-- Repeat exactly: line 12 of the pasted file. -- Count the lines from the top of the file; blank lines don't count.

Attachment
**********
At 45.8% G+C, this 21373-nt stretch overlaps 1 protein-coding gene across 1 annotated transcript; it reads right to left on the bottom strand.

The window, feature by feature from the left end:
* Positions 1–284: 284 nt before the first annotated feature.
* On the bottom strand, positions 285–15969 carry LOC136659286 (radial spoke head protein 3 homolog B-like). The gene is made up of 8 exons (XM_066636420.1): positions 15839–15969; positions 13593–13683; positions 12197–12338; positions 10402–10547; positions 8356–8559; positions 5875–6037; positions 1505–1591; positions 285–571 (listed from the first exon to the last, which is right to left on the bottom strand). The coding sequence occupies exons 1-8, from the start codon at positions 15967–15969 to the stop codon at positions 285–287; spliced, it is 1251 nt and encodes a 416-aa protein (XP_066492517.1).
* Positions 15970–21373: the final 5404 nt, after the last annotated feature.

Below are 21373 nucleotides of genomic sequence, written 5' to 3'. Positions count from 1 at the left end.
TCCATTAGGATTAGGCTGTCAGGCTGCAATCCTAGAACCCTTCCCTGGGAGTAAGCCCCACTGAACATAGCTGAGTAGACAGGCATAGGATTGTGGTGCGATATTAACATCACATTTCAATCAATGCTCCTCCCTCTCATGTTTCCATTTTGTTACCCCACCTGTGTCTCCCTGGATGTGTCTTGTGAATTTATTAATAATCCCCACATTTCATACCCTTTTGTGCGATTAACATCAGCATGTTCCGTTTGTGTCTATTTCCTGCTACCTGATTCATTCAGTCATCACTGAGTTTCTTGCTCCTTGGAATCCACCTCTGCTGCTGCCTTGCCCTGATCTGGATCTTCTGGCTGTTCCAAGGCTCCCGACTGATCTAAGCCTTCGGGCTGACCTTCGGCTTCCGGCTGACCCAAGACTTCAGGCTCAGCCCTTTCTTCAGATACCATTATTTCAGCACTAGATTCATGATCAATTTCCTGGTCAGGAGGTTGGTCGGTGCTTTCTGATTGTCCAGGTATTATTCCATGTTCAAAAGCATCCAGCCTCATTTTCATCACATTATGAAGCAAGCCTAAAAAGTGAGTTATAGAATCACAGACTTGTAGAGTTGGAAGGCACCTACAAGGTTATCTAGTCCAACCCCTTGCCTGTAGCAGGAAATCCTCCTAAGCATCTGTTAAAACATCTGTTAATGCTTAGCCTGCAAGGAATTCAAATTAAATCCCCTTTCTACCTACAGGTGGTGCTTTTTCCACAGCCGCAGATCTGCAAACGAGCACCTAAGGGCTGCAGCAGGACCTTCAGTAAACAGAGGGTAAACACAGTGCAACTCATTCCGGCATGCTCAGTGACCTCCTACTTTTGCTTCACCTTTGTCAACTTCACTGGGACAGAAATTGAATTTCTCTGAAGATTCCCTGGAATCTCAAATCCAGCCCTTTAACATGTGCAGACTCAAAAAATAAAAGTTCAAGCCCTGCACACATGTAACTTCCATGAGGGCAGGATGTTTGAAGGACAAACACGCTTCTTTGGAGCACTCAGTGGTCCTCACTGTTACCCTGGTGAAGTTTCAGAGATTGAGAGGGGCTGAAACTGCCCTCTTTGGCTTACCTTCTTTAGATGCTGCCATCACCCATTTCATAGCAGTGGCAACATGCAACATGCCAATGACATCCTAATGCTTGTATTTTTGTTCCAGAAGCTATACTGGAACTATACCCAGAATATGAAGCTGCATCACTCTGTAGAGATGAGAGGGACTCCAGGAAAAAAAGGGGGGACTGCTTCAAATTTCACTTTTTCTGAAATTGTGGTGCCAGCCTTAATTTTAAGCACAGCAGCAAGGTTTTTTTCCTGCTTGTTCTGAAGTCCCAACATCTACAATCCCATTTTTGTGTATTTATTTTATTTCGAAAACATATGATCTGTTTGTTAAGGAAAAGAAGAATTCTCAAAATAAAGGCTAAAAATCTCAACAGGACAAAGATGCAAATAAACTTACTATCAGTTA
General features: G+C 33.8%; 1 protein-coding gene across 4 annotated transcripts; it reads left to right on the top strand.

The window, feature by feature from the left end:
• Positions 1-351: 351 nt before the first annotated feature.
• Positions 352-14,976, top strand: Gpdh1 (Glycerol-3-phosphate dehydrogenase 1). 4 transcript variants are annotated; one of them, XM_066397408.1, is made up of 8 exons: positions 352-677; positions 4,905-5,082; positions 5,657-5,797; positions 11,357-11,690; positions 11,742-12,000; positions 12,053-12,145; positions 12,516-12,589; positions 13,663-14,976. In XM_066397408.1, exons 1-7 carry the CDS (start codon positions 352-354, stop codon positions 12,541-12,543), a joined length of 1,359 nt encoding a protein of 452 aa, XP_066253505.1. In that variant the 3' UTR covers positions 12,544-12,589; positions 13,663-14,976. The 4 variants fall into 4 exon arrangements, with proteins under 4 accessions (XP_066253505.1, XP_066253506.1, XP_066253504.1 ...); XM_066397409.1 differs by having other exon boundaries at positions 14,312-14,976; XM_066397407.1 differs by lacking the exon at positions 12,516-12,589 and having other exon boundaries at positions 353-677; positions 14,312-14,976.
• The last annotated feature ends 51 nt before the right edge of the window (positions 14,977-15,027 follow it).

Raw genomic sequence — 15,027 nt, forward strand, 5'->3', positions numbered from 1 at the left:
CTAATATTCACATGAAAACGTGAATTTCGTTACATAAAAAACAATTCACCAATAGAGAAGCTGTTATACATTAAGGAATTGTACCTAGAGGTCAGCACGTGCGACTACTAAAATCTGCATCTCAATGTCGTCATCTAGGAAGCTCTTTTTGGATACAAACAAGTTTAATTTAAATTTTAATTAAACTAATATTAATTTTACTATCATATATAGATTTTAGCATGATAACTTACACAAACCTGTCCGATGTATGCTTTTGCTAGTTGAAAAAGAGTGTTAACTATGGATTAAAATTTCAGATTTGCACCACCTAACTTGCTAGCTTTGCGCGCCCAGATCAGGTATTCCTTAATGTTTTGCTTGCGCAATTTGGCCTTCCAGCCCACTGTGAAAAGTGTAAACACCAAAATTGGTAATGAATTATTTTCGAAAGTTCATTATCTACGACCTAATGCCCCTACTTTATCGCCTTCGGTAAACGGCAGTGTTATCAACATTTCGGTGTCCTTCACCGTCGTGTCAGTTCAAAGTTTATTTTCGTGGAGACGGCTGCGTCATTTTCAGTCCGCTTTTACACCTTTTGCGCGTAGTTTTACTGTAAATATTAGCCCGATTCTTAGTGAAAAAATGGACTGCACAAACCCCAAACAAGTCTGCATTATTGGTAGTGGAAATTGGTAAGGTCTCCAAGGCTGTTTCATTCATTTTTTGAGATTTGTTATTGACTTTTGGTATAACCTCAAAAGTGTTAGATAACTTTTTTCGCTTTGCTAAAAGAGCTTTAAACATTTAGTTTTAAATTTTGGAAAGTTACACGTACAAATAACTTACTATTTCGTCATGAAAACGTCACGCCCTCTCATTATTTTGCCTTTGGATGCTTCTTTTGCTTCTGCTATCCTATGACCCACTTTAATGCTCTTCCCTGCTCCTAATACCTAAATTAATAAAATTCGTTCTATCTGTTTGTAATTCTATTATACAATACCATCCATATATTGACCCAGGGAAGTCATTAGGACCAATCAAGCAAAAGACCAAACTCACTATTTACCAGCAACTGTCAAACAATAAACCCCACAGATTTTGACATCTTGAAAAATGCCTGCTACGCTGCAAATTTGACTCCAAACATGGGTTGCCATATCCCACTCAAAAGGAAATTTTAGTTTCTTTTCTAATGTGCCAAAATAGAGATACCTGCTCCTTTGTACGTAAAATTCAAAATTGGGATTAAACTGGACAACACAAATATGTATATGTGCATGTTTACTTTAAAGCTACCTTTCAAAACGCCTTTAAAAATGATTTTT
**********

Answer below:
• The last annotated feature ends 51 nt before the right edge of the window (positions 14,977-15,027 follow it).